When it comes to her eponymous clothing line, however, Simon-Alexander resists the urge to display the range of her ability. Instead, she adopts a meticulous, straightforward approach, channeling her energy into creating unfussy silhouettes from natural fibers. Drawing from folk tradition and her dedication to environmentally conscious fashion, Simon-Alexander begins the construction of each new garment with leftover fabric from the last one. Inspired by imagery of star life cycles captured by the Hubble telescope, the individually hand-dyed prints are rendered in delicate pastels. In addition to her own designs, Simon-Alexander also lends her handiwork to basic pieces, including tees, leotards, tanks, tote bags, and bikinis.
     For her A/W 2010 collection, Simon-Alexander doesn’t plan to stray far from her successful technique. Instead, the latest collection features an improvement of her craft, as she experiments with complicated Shibori methods of dyeing. As Simon-Alexander’s website states, her pieces “bring design, chance and chaos into a perfect balance”. With the juxtaposition of natural and man-made structures influencing her latest collection, the conscientious artist has produced a unique rendering of her latest inspiration.

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Architecture August 24, 2010 By Nalina Moses

filler140 Citizen Architect

Citizen Architect film still courtesy of PBS and Rural Studio

Citizen Architect film still courtesy of PBS and Rural Studio

filler140 Citizen Architectcitizenarchitect title Citizen Architect
The image we have of the modern American architect is of a charismatic conjurer like Frank Lloyd Wright, wandering about with his cape and cane, or a narcissistic obsessive like Howard Rourke in The Fountainhead, deeply immersed in the details of his work. So the late Samuel Mockbee, the well-regarded architect and professor at Auburn University, cut a welcome figure. Stout, bearded, wily, and garrulous, he seemed more like Santa Claus than an architect.
     That comparison might not be so ridiculous. Mockbee’s greatest accomplishment was to establish the university’s Rural Studio, a program that instructs students by leading them to design and then literally construct buildings for the needy in Hale County, Alabama. Sam Mainwright Douglas’ new documentary, Citizen Architect: Samuel Mockbee and the Spirit of the Rural Studio, which premieres nationwide on PBS Monday, August 23 and will be released for rental afterward, is an excellent introduction to the Studio and its work.
     Since its inception in 1993, the Rural Studio has completed several small houses and public buildings each year. In Citizen Architect we see a class of sophomores working together to build a house for a local man who had been living in a rusting trailer. We also see some of the handsome buildings that the Studio has already completed, including an animal shelter, a fire station, and a church. And we hear interviews with architects throughout the country who are carrying on Mockbee’s vision by practicing “social architecture,” doing work that’s pragmatic and community-centered.

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Features August 24, 2010 By Jeff Markey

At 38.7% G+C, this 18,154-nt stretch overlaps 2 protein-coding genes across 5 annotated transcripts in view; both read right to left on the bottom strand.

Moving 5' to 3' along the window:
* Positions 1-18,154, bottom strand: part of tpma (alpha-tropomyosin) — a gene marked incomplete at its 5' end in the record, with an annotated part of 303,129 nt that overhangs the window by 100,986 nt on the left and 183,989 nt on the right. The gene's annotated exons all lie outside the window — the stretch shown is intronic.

filler138 Lawrence Bender Interview

Photography by Keenan Henson

Photography by Keenan Henson

lbender title Lawrence Bender Interviewfiller138 Lawrence Bender Interview
Released this year by Magnolia Pictures, Countdown to Zero is a powerful documentary that explores the nuclear weapons’ potential for unimaginable destruction and offers a singular solution for preventing such catastrophes. Lawrence Bender, the film’s producer, has been nominated for Academy Awards for films such as Inglorious Basterds, Good Will Hunting, and Pulp Fiction. The last documentary Bender produced was the Al Gore’s An Inconvenient Truth.
     Jeff Markey got the chance to speak with Bender last week in LA, and discussed his involvement with the anti-nuclear proliferation group Global Zero, the film’s portrayal of the current threat of nuclear disaster, and what citizens of the world can do to help.

Why and how did you get involved with a documentary about nuclear weapons?
Well, having produced An Inconvenient Truth, I was able to witness firsthand how a movie can educate and inspire a movement. It was a great thing I got to do on that film and with Al Gore. I recieved a lot of incoming phone calls when that movie came out [from] people wanting to do an Inconvenient Truth of different subjects and issues. I got a phone call from Bruce Blair and Matt Brown from the Global Zero organization. … They said, “We want to do a documentary about another great threat facing us — nuclear weapons.” And that made sense.

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Music August 24, 2010 By Chase Hoffberger

filler144 The Black Ryder: Buy the Ticket, Take the Ride

Mexican Summer

Mexican Summer

theblackryder title The Black Ryder: Buy the Ticket, Take the Ride

Australian imports are usually packaged with a bolt of lightning — hard-charging rock explosions in the vein of AC/DC, Silverchair, and Wolfmother. With Buy the Ticket, Take the Ride, the Sydney duo of Aimee Nash and Scott Van Ryper emerges as the new face of Aussie rock: a drugged-up stew of distorted guitars fueled by the American bands Nash and Van Ryper toured alongside and brought into the studio to lend a hand on the recording. The Brian Jonestown Massacre’s Ricky Maymi and Leah Shapiro and Peter Hayes of Black Rebel Motorcycle Club are just three of the reasons that Buy the Ticket boasts such a West Coast neo-psychedelic drone. “Gone Without Feeling” and “To Never Know You” dig up Oregon rockers the Dandy Warhols via Nash’s ethereal vocals.

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Buy this at iTunes.